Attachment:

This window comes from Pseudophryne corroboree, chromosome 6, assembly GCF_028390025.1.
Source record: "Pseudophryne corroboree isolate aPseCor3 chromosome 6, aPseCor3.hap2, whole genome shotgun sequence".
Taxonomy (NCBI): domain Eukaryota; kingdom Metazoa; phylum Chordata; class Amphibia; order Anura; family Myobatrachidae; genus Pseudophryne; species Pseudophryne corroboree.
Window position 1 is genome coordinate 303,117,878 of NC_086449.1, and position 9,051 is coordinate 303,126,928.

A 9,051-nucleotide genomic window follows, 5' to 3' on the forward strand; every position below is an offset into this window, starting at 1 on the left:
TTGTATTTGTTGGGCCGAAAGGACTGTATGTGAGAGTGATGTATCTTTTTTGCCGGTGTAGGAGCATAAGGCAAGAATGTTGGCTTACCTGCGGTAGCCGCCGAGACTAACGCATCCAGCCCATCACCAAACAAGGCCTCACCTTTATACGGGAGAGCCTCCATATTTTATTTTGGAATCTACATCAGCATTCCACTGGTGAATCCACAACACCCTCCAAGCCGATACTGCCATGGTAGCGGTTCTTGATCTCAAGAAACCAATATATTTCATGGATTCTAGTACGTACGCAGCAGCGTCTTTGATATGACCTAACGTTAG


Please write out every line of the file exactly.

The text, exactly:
This window comes from Pseudophryne corroboree, chromosome 6, assembly GCF_028390025.1.
Source record: "Pseudophryne corroboree isolate aPseCor3 chromosome 6, aPseCor3.hap2, whole genome shotgun sequence".
Taxonomy (NCBI): domain Eukaryota; kingdom Metazoa; phylum Chordata; class Amphibia; order Anura; family Myobatrachidae; genus Pseudophryne; species Pseudophryne corroboree.
Window position 1 is genome coordinate 303,117,878 of NC_086449.1, and position 9,051 is coordinate 303,126,928.

A 9,051-nucleotide genomic window follows, 5' to 3' on the forward strand; every position below is an offset into this window, starting at 1 on the left:
TTGTATTTGTTGGGCCGAAAGGACTGTATGTGAGAGTGATGTATCTTTTTTGCCGGTGTAGGAGCATAAGGCAAGAATGTTGGCTTACCTGCGGTAGCCGCCGAGACTAACGCATCCAGCCCATCACCAAACAAGGCCTCACCTTTATACGGGAGAGCCTCCATATTTTATTTTGGAATCTACATCAGCATTCCACTGGTGAATCCACAACACCCTCCAAGCCGATACTGCCATGGTAGCGGTTCTTGATCTCAAGAAACCAATATATTTCATGGATTCTAGTACGTACGCAGCAGCGTCTTTGATATGACCTAACGTTAG